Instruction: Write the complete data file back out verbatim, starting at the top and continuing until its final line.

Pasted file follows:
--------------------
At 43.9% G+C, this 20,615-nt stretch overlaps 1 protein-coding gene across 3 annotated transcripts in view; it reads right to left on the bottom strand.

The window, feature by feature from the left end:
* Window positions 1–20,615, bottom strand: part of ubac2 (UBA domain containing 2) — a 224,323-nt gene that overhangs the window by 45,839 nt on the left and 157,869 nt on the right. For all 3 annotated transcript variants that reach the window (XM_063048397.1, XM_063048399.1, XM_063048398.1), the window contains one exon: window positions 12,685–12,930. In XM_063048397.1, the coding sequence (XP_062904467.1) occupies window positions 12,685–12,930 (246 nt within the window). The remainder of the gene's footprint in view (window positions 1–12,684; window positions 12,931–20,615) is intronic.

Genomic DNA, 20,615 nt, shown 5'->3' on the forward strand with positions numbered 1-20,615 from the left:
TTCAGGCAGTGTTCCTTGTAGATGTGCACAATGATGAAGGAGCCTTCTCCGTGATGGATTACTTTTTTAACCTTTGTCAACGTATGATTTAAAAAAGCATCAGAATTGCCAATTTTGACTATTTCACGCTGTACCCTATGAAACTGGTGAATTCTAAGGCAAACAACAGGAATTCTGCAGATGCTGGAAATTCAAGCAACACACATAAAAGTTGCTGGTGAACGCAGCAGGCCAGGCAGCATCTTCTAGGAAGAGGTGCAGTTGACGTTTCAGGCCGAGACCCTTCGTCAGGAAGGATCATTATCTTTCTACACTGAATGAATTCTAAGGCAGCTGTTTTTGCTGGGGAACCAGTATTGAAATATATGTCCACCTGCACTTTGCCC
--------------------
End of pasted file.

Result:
At 43.9% G+C, this 20,615-nt stretch overlaps 1 protein-coding gene across 3 annotated transcripts in view; it reads right to left on the bottom strand.

The window, feature by feature from the left end:
* Window positions 1–20,615, bottom strand: part of ubac2 (UBA domain containing 2) — a 224,323-nt gene that overhangs the window by 45,839 nt on the left and 157,869 nt on the right. For all 3 annotated transcript variants that reach the window (XM_063048397.1, XM_063048399.1, XM_063048398.1), the window contains one exon: window positions 12,685–12,930. In XM_063048397.1, the coding sequence (XP_062904467.1) occupies window positions 12,685–12,930 (246 nt within the window). The remainder of the gene's footprint in view (window positions 1–12,684; window positions 12,931–20,615) is intronic.

Genomic DNA, 20,615 nt, shown 5'->3' on the forward strand with positions numbered 1-20,615 from the left:
TTCAGGCAGTGTTCCTTGTAGATGTGCACAATGATGAAGGAGCCTTCTCCGTGATGGATTACTTTTTTAACCTTTGTCAACGTATGATTTAAAAAAGCATCAGAATTGCCAATTTTGACTATTTCACGCTGTACCCTATGAAACTGGTGAATTCTAAGGCAAACAACAGGAATTCTGCAGATGCTGGAAATTCAAGCAACACACATAAAAGTTGCTGGTGAACGCAGCAGGCCAGGCAGCATCTTCTAGGAAGAGGTGCAGTTGACGTTTCAGGCCGAGACCCTTCGTCAGGAAGGATCATTATCTTTCTACACTGAATGAATTCTAAGGCAGCTGTTTTTGCTGGGGAACCAGTATTGAAATATATGTCCACCTGCACTTTGCCC